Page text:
The ins and outs of it all

Well, the day is almost upon us. The UK gets to decide its future in the European Union tomorrow. I started off about 70% leaning towards Vote Remain, the uncertainty of the alternative wasn’t something that I could comfortably reconcile. As with anything I’m unsure of, I did some reading – a lot of reading, actually. I appreciate that facts will always come with a degree of bias, depending on what filter we choose to view them through, but it didn’t take long for me to move that extra 30% to a unanimous decision.

As much as it troubles me to be in agreement with our Prime Minister, David Cameron, the alternative big mouths are a lot worse, and certainly aren’t characters that I would trust with the things I hold dear. I’ve never been one to follow the crowd, but I do listen to voices of authority before I make up my own mind. This seems fundamental. Most of the people saying most of the sensible things seem to be mostly decent. There’s a pattern there and I like patterns.

The ways in which campaigns are presented is always interesting to me from a creative perspective. How are messages being delivered, what channels seem to be working best, how innovative have they been, what kind of language is being used and how does it all look? The geek in me instantly saw a visual comparison with the logo for the Vote Leave campaign. Anyone who knows their computer history will know that, for a period, Steve Jobs didn’t work at Apple. During his ‘wilderness years’ he set up his own computer company called NeXT whose logo was designed by legendary graphic designer, Paul Rand. A NeXT machine was also the computer that Tim Berners-Lee would use to devise what would eventually become the world wide web. I digress, but that’s what the logo reminds me of. I also think it’s weak in comparison to the design for the Vote Remain campaign.

Bold isn’t always best, but if you are competing for the same audience and your competitor’s campaign logo uses bold characters in uppercase, I’m not sure it’s wise to go for a lightweight font, predominantly set in lowercase. Yes, it is in stark contrast and it’s unlikely that we’d ever get the two logos confused, but Vote Leave looks weak and pallid, whilst Vote Remain seems bold and forthright.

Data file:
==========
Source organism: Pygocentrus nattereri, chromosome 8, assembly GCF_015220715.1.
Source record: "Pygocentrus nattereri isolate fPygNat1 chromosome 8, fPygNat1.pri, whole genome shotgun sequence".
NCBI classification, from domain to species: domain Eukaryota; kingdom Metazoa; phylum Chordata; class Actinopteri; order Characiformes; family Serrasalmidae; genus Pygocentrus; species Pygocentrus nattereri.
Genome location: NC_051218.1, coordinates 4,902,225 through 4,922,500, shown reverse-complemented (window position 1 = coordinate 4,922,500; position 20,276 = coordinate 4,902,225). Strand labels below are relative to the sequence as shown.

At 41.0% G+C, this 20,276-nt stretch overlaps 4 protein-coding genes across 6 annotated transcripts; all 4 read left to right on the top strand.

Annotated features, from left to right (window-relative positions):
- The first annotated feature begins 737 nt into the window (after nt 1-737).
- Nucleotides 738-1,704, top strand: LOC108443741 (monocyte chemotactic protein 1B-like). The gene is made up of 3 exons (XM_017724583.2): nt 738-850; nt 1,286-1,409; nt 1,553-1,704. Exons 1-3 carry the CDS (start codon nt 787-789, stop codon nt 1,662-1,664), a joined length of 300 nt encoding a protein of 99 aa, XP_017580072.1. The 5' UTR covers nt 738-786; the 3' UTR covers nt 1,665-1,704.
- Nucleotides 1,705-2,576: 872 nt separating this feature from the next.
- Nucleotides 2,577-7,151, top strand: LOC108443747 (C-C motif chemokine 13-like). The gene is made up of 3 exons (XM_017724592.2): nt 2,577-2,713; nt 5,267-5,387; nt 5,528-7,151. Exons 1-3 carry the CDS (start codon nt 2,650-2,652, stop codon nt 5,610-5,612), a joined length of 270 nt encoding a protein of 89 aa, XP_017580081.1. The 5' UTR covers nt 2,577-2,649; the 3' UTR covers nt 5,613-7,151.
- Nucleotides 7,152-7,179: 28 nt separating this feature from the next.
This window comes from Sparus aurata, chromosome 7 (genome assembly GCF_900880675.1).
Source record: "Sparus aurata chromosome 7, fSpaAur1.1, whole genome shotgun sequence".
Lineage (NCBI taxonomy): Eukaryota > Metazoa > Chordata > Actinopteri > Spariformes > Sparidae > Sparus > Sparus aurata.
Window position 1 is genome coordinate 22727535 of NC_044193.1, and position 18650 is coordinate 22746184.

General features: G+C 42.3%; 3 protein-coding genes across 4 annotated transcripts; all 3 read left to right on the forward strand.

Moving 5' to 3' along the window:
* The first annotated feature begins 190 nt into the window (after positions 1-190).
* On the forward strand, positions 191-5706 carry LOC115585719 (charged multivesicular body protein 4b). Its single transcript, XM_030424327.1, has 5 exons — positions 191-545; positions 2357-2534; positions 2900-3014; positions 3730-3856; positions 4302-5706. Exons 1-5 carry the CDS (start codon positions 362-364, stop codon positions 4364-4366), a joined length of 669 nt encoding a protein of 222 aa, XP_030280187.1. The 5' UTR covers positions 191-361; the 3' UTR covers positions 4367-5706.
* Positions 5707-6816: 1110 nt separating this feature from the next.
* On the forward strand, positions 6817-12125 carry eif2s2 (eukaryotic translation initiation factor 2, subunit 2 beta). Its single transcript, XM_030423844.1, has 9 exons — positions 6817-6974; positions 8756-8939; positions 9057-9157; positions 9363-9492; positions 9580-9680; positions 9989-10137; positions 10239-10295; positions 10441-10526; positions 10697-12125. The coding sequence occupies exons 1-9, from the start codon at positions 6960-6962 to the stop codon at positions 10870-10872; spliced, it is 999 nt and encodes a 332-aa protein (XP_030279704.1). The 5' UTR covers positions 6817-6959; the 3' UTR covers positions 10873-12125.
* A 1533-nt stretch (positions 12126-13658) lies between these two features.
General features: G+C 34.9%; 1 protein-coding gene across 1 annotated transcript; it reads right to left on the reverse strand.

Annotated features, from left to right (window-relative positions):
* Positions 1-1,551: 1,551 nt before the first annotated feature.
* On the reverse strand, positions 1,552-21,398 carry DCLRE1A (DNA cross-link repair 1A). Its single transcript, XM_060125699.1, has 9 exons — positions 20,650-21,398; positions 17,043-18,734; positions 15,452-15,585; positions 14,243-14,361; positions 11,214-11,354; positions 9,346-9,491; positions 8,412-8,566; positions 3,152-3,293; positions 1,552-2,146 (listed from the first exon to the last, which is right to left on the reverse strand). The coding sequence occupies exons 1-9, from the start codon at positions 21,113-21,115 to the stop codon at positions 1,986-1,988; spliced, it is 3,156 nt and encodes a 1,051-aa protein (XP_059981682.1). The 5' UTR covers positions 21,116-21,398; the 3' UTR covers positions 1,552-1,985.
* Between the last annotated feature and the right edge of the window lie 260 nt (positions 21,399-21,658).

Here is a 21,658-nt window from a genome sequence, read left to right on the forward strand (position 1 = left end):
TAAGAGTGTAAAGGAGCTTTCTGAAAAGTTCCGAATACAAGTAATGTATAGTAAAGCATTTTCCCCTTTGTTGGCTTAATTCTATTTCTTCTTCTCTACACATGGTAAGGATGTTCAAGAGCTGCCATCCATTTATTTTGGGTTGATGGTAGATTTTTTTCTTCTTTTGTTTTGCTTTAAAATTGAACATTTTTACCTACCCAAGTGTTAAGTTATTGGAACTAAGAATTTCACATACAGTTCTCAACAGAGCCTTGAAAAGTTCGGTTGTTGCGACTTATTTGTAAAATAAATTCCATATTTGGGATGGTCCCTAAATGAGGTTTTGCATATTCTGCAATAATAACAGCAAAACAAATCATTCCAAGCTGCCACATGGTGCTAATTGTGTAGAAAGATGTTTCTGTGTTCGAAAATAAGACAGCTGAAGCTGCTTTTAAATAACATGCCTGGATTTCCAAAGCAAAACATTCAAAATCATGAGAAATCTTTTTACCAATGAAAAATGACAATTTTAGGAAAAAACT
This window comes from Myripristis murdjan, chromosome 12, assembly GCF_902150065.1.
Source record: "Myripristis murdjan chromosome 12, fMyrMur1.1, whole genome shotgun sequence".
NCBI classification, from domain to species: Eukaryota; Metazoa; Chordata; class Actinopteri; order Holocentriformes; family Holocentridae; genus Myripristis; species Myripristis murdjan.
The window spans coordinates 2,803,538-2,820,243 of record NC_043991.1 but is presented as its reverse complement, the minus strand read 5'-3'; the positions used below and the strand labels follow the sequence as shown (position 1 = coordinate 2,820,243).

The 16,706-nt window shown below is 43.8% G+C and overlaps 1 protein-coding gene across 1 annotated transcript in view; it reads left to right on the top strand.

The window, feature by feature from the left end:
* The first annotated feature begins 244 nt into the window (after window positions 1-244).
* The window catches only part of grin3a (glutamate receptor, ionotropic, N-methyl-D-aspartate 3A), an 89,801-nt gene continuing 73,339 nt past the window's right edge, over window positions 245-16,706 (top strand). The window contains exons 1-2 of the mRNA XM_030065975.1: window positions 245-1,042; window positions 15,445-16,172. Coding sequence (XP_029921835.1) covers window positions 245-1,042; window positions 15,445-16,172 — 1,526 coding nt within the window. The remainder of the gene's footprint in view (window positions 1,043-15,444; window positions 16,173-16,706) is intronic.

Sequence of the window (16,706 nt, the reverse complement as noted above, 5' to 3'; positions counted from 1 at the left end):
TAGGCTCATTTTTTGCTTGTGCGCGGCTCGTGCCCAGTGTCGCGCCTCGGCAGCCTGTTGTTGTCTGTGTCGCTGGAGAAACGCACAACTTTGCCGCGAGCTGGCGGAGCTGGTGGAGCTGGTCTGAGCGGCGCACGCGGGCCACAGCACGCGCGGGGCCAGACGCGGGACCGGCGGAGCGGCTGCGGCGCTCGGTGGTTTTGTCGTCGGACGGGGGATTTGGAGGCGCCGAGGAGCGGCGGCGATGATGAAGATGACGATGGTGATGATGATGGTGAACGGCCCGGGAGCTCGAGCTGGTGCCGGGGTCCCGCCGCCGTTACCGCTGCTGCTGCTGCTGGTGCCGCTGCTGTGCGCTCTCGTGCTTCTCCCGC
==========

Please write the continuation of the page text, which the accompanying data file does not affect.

Vote Remain, stacked up and left aligned, with a gentle reference to the flag cleverly integrated into the two letters that remind us that this is about being IN, makes for a strong logotype. It says it all quite elegantly, using appropriate colours, with no tokenistic graphics. The Vote Leave logo, in contrast, with its questionable kerning, and shrill colour selection, uses type that appears to be drifting away from its perfunctory graphic icon. I feel that the Vote Leave message has all been about negativity, so it does however feel apt to have a minus mark on that little red tilted cube. Oh! It’s a ballot box – do we really need this visual reminder that this is about voting?

I have tried to remain unbiased and believe that I would still hold these views even if the campaign messages were switched. Design is just one small part of how we perceive a message and the logo is not the brand, but ultimately I feel we have two logos that sum up how I feel about their aims – one is direct and strident, the other is a vague, visual manifestation of negativity and division.

Go tick that box.

  • Blog
  • June 22, 2016

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